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July 2017

Greed and Fraud vs. Medicare: How a Few Changes Could Help the Government Fraud Fight

Washington Watch


Warning: This story may raise your blood pressure. For sure, it raises troubling questions about the U.S. government's ability to manage a medical bureaucracy.


Medicare, the government insurance program that provides health care to 55 million elderly and disabled Americans, continues to provide a steady income stream for criminals who are regularly finding innovative ways to steal a good sized chunk of the half-trillion dollars that are paid out annually by the program.


This comes despite strong efforts by health investigators and Justice Department prosecutors to crack down on fraud against Medicare. Some efforts to change things are brewing on Capitol Hill as well as a big recent move by Medicare.


The numbers are staggering since health care is a tempting target for crooks. Medicaid, the federal-state program for low-income adults, children, elderly adults and people with disabilities, spends $545.1 billion a year. Medicare spends $646.2 billion, both using 2015 numbers, the latest available. Total health spending in America is a massive $3.2 trillion, or $17.8 of the Gross National Product.


No one knows for sure how much of that is embezzled. But the best estimate came out in 2012, when Donald Berwick, a former head of the Centers for Medicare and Medicaid Services (CMS), and Andrew Hackbarth of the RAND Corporation, calculated that fraud – and the extra rules and inspections required to fight it – added as much as $98 billion, or roughly 10%, to annual Medicare and Medicaid spending and up to $272 billion across the entire health system.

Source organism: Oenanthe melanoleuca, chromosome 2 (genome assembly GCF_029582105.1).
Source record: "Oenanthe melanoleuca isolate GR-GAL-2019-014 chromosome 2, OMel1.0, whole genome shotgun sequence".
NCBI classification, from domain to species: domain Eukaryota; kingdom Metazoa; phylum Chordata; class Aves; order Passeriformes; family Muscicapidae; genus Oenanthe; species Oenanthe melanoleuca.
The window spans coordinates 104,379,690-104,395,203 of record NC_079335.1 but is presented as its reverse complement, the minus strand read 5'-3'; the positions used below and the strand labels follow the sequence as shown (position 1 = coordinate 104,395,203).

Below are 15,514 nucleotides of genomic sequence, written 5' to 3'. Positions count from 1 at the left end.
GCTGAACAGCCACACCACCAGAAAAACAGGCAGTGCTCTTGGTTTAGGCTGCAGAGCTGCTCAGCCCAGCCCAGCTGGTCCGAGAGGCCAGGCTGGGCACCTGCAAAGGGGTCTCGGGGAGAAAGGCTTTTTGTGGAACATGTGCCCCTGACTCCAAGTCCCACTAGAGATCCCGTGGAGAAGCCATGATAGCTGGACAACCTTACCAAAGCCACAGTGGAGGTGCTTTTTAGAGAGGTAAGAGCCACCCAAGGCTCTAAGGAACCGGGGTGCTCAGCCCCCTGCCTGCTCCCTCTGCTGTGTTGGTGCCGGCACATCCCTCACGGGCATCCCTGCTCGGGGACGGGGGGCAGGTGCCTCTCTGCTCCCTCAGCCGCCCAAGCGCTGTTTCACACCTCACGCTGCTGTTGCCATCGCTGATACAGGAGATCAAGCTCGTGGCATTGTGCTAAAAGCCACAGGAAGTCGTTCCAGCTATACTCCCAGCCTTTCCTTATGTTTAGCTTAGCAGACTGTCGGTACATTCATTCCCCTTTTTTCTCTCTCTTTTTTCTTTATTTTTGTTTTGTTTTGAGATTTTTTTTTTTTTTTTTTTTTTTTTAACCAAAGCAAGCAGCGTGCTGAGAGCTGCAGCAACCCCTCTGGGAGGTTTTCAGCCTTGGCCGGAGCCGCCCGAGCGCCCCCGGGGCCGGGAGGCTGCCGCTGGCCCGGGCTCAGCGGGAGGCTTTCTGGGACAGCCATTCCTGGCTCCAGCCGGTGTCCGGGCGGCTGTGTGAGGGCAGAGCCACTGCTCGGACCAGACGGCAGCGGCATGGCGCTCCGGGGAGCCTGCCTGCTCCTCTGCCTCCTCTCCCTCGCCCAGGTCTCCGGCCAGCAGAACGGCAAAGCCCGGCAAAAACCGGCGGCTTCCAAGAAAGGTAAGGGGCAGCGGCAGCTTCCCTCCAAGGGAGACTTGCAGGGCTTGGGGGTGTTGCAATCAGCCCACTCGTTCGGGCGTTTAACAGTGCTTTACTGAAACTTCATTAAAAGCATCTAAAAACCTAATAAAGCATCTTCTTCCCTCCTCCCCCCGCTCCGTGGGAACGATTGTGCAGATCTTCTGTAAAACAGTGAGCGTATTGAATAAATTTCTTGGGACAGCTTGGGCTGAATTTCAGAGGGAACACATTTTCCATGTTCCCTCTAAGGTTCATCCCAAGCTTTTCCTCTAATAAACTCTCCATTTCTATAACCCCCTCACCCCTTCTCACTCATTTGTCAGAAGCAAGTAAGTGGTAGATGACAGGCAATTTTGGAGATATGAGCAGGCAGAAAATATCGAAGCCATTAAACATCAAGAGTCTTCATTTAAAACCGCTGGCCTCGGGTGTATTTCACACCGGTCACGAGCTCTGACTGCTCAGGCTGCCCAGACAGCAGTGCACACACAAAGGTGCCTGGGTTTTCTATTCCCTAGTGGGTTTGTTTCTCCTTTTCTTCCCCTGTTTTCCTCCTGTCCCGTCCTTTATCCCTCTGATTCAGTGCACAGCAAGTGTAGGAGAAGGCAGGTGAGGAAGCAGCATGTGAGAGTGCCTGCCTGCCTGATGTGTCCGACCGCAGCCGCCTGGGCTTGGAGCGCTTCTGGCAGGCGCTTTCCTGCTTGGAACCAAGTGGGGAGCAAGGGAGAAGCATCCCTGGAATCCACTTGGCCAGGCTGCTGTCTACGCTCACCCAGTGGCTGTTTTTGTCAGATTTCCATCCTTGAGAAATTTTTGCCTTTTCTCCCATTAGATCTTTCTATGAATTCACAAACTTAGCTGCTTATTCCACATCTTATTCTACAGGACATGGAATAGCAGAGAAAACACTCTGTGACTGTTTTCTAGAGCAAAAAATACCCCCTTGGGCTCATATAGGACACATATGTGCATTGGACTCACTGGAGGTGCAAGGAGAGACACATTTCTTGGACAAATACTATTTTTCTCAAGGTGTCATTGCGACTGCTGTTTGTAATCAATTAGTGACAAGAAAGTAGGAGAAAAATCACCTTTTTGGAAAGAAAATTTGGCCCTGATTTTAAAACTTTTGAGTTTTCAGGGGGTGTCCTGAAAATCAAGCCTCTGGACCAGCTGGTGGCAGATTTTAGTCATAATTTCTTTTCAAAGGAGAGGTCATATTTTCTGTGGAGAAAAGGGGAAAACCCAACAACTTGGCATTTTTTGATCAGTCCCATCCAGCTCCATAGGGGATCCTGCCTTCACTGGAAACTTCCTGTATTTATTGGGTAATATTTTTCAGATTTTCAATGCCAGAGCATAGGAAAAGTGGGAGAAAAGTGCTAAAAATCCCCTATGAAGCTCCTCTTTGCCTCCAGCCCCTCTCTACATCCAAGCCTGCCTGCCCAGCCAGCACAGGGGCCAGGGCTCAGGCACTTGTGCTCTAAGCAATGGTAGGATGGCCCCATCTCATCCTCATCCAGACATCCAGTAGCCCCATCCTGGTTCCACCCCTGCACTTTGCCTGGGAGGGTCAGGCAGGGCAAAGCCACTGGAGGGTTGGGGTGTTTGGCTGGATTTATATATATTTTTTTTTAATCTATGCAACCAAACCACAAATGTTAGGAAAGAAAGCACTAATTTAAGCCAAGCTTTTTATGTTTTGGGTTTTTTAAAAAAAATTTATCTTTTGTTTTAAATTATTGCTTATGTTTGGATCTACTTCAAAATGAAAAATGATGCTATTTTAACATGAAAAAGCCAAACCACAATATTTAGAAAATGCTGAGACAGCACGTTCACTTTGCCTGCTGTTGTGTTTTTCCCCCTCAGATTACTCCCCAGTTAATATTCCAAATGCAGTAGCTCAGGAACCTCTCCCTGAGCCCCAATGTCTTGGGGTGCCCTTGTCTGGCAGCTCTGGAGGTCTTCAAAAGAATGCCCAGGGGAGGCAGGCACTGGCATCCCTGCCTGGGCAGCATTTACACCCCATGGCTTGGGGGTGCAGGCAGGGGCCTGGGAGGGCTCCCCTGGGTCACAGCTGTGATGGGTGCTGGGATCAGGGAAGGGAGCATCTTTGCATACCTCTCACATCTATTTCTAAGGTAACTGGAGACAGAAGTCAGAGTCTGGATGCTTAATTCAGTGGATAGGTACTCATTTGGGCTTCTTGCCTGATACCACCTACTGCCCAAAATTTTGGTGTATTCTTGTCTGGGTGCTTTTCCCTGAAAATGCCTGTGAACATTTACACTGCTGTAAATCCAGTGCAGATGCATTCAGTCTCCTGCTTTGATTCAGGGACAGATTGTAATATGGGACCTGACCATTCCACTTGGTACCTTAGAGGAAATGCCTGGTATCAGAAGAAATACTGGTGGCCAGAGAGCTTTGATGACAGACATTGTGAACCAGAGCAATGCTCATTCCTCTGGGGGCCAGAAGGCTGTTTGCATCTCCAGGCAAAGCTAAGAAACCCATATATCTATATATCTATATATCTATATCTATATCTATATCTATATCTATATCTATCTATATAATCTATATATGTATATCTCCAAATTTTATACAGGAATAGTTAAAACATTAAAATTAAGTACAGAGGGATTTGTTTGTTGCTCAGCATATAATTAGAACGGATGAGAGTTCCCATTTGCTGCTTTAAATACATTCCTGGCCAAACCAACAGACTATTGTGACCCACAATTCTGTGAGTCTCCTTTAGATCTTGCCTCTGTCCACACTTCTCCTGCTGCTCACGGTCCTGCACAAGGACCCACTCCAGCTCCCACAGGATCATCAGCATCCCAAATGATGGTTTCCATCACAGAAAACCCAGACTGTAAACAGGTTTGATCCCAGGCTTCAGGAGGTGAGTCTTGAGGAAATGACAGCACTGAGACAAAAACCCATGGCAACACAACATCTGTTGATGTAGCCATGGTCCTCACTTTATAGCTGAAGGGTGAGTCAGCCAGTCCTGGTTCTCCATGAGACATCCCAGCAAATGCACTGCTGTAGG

The Government Accountability Office (GAO) estimated that in 2014, $60 billion of American taxpayer money, or more than 10 percent of Medicare's total budget, was lost to fraud, waste, abuse and improper payments.


All You Need Is Greed – And a Few Facts


In most cases, what is needed to defraud someone are the names and IDs of legitimate Medicare patients, including people's names, Social Security numbers, addresses and dates of birth so scammers can bill Medicare for services that never occurred.


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Kneedy People!


As soon as Mary Ellen made plans for our last vacation, I made an appointment with the orthopedist. My left knee was killing me and I didn't want to be a drag on our daily activities. My knee problem goes back to an old football injury in college – I was drunk and fell out of the stands during Homecoming.


When I arrived at my appointment, I asked why my former doctor had unexpectedly retired. The receptionist said he wanted to devote more time to running triathlons and skiing, which is really nice for him but for the patients who were scheduled for knee surgery, this is kind of rubbing it in.


My new doctor said he needed to take a few pictures of my knee. I told him that wouldn’t be necessary and showed him some great shots of myself in Bermuda shorts on my iPhone from our recent New Orleans trip. But X-rays were still required. They clearly showed the reason for my discomfort and surgery would be my only option for relief.


"Dick," said Dr. Estes, "I understand you and your wife are going on vacation. Not too strenuous, I hope, considering your knee."


"She wants to go to Canada and go hiking."


"Sounds a bit rocky to me.”


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